|This article does not cite any references or sources. (May 2008)|
Apagón (in Spanish, literally, blackout) is a form of protest that was employed several times in some large cities of Argentina, during the economic crisis at the beginning of the 2000s. The justification for a blackout as a form of protest was a rejection of the proposed increase of fees of electricity and other basic services.
During the 1990s, under the Menem administration, the Convertibility Law guaranteed a fixed exchange rate of 1 U. S. dollar per Argentine peso, and the private companies that supplied electric power, telephone service, natural gas and drinking water, among others, earned consistently high profits, which could be turned into dollars and sent abroad with no loss. A number of these service providers had also secured dollarized fees, contracts that entitled them to ask for increases in their fees subject to the inflation of the United States, and other provisions of the kind.
After the uncontrolled devaluation of the peso in 2002, the profit measured in dollars was diminished proportionally, and their local operating costs in pesos skyrocketed. The service companies asked the national government of Argentina to authorize considerable fee increases (in some cases over 100%). The Duhalde administration rejected the possibility for a while, but finally called for consultation meetings to discuss the matter.
The public reacted angrily to this, accusing the private companies of being greedy and oblivious to the dangerously unstable social environment: half of the population was under the poverty line, unemployment was over 20%, and inflation continued rising. On September 19, 2002, political activists and organizations (Elisa Carrió's ARI, other left-wing parties, piqueteros, the Central de Trabajadores Argentinos, neighbourhood assemblies, etc.) gathered in Plaza de Mayo and called for a widespread intentional "blackout".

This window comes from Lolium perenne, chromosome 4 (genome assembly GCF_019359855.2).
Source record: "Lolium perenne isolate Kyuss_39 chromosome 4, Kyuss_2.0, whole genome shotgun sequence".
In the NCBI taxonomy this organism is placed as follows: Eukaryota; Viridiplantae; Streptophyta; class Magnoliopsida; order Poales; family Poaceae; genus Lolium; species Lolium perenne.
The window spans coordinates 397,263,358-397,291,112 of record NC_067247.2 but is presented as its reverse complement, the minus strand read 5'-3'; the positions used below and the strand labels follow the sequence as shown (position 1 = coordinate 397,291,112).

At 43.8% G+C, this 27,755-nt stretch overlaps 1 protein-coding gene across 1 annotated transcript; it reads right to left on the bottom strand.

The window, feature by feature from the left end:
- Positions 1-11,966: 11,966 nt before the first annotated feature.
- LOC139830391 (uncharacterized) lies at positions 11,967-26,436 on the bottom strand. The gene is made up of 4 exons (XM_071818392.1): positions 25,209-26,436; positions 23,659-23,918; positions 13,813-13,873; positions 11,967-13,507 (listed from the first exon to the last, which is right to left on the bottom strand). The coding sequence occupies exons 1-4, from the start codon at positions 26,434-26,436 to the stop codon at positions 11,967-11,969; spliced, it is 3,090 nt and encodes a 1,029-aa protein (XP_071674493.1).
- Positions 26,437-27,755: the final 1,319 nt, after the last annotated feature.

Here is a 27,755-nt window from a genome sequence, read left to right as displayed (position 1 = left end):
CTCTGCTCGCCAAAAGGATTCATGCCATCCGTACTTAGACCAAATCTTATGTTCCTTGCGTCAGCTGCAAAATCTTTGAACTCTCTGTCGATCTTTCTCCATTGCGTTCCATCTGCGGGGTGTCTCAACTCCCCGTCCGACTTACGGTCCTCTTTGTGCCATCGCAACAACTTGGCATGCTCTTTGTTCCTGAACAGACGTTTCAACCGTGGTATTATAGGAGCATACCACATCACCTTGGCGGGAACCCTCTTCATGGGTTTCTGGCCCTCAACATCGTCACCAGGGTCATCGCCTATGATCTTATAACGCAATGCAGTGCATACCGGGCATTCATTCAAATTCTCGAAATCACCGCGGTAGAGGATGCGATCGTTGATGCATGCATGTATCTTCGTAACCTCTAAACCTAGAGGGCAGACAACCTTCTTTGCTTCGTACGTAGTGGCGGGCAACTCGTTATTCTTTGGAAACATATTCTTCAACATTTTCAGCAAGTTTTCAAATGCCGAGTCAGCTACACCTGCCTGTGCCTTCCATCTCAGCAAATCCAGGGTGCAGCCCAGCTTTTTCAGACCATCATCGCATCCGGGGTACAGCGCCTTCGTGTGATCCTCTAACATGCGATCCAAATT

On September 24, between 8 and 8.15 p.m., in Buenos Aires and some other large cities, people turned off the lights in their houses and apartments. Many businesses closed their doors and also diminished the lights. In the streets, drivers honked their horns, and there were isolated cacerolazos. The Legislative building of the Autonomous City of Buenos Aires turned off the illumination of its facade.
The actual strength of the blackout was relatively minor, and even then it was mostly concentrated in Buenos Aires, but the combination of the protests was marked by the media. The government postponed the renegotiation of public service fees indefinitely.
In Spain, since November 2011 there is also a campaign named A-pagón: No pagues centrales nucleares y de carbón (A-pagón: Don't pay for nuclear and coal-fired power stations) related to the avoiding of the augmentative term "pagón" which could be translated as "big payer". The campaign's idea is "Don't pay for electricity until it is produced by 100%-renewable-and-clean methods".
The activists of this campaign argue that "If you don't pay electricity until it would be clean, all the electricity company can do is to disconnect you for a minute, which is the time you need to reconnect it".
The activists also states that "You must maintain always the meter count: in this way the dirty company knows the money it has not incoming, due to using dirty means to produce the electricity".
In Spain by 2010, 40% of the whole consumption of electricity was produced by renewable methods, due to the big growth in the use of wind turbines and solar plants during the previous five years.